These are confusing and unprecedented times. The coronavirus aka COVID-19, is spreading globally as governments attempt to stifle its progress through business and event closures, and social distancing. The stock market has had its largest single day drop ever, and businesses, large and small, are losing revenue at a staggering pace as people stay quarantined in their homes. What’s even more alarming is that access to capital is starting to constrict. LendVer has become aware of at least 3 nationwide business lenders (not any listed on lendver.com) that have ceased lending, or significantly modified their credit guidelines until this crisis abates.
What’s Being Done to Help Businesses?
On March 12th, 2020, Jovita Carranza, the SBA Administrator, announced that the SBA will provide up to $2 million in disaster assistance loans to small businesses affected by COVID-19. The governor of an affected state must make a formal request to the SBA for assistance, then the SBA will make an Economic Injury Disaster Loan declaration which will make disaster assistance loans available to the affected region. The loan application process will then be coordinated with the SBA through the governor’s office, and loans will be made available for fixed debts, payroll, accounts payable, and other bills that can’t be paid because of the disaster’s impact. The interest rate on loans up to $2 million for for-profit businesses will be 3.75%, and the interest rate will be 2.75% for non-profit businesses.
Why the SBA’s Disaster Relief Loan Program is Flawed
The problems with the plan laid out by the SBA to provide disaster assistance loans are myriad. For starters, as of the date of this article, no governor of any state has made a request for these disaster assistance loans, so no business owner is yet able to access them. Additionally, since no state’s governor’s office has made a request for disaster assistance loans, what the application process is and what it entails is unknown. Also, no governor’s office is structured or experienced in facilitating loan applications, which could further complicate and delay funding to small businesses. The largest flaw in this plan is that only businesses without access to credit elsewhere are eligible for the SBA’s disaster assistance loans. Who at the SBA or the governor’s office determines that a business can’t obtain financing elsewhere? Is a business that is only able to obtain a merchant cash advance or alternative business loan with a 100% APR, going to be excluded from the SBA’s disaster assistance financing? Unfortunately, the SBA’s announcement of its plan to provide disaster relief loans has resulted in more questions than answers, and has only caused confusion and angst among small business owners.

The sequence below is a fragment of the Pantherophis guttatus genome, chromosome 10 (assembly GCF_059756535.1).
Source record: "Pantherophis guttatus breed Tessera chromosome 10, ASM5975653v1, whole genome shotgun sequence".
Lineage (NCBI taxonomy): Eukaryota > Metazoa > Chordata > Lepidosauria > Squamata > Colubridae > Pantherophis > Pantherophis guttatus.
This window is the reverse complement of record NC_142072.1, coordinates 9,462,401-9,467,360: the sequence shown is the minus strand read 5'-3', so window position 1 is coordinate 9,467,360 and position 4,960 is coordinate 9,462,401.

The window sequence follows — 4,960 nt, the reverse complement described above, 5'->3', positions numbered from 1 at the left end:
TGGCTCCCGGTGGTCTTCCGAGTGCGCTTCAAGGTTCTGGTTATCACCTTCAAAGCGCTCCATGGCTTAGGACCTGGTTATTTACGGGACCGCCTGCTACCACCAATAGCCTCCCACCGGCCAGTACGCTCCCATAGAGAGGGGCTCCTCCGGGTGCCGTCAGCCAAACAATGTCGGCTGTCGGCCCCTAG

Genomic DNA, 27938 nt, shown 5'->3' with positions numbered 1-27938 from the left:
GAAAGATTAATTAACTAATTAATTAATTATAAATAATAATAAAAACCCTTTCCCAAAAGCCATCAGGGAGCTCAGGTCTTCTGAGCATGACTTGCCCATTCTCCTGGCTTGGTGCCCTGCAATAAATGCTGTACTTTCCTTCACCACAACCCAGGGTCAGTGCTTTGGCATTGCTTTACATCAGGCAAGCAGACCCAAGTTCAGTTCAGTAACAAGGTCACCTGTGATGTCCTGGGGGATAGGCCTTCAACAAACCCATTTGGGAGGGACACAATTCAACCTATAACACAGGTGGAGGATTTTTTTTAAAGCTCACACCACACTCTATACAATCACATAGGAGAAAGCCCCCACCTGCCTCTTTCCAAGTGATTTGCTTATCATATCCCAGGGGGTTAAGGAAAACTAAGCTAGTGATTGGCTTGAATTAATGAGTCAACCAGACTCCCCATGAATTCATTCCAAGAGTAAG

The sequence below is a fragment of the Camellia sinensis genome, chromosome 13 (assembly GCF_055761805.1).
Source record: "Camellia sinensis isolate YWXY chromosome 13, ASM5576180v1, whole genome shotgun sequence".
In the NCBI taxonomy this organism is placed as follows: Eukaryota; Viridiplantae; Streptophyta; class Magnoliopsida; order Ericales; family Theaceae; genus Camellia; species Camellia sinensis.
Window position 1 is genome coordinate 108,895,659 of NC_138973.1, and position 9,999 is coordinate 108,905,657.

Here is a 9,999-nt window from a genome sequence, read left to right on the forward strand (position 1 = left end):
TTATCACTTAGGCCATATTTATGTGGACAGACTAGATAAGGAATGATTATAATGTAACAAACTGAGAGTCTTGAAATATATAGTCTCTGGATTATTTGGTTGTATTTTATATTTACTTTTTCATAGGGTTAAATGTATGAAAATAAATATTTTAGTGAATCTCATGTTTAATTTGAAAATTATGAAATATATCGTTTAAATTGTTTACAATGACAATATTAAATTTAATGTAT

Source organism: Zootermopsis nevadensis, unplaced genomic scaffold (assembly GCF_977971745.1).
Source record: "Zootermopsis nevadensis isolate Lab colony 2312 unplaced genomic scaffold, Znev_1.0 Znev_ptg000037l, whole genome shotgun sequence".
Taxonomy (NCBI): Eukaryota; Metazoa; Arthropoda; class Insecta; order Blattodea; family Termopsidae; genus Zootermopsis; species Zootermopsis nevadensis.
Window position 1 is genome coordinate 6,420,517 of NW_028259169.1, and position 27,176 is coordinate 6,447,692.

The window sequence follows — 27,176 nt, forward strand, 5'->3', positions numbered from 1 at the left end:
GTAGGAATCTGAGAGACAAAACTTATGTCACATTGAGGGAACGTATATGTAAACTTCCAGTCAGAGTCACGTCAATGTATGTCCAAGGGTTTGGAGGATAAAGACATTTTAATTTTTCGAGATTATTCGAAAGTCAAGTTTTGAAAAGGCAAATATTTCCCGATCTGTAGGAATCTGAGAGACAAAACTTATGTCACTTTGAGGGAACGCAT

Where Can Businesses Obtain Funding Now?
(The below provider list has been updated as of June 9, 2020)
Your local bank is a great place to apply for a relief loan, as small and regional banks have been very successful processing and obtaining Paycheck Protection Program (PPP) loans for their clients. If you don’t have access to a local bank, or would prefer an easy, automated application process, then the below PPP loan providers are an excellent option. As of the date of this article, LendVer is not aware of any lending restrictions issued by the firms outlined below. Please defer to the providers’ main websites regularly for updated guidance and potential program changes.
Fundera is one of the largest online business loan marketplaces in America and has provided in excess of $2 billion to over 50,000 small businesses. The firm was also one of the first technology-based loan providers to implement an effective PPP loan application and processing system. Through its proprietary technology, Fundera has streamlined the PPP loan process enabling even the smallest of businesses to apply for, and obtain a PPP loan from its extensive network of approved lenders.
Lendio has been highly successful in processing and facilitating PPP loans through a user-friendly, technology-based platform. Via its unique software, and deep lending relationships, it has provided over $5.8 billion of PPP loans to over 70,000 small businesses. It also has a relatively low average loan size of $82,000, compared to other banks and lenders more focused on processing applications for larger businesses.
These are nerve racking times, as the future of our personal health and financial well-being is called into question. It’s important to remember that preparedness, and not panic, is the best option when dealing with a crisis. To stay well and prevent the spread of COVID-19, it’s important to follow safety guidelines (such as properly washing your hands) issued by the CDC and The White House. What’s also important is to protect the health of your business, by putting the necessary working capital in place now, while you still have the opportunity to do so.
Don’t hesitate to contact us if you are unsure of which financing option is the right choice for you, or if you need additional lender recommendations beyond those mentioned in this article.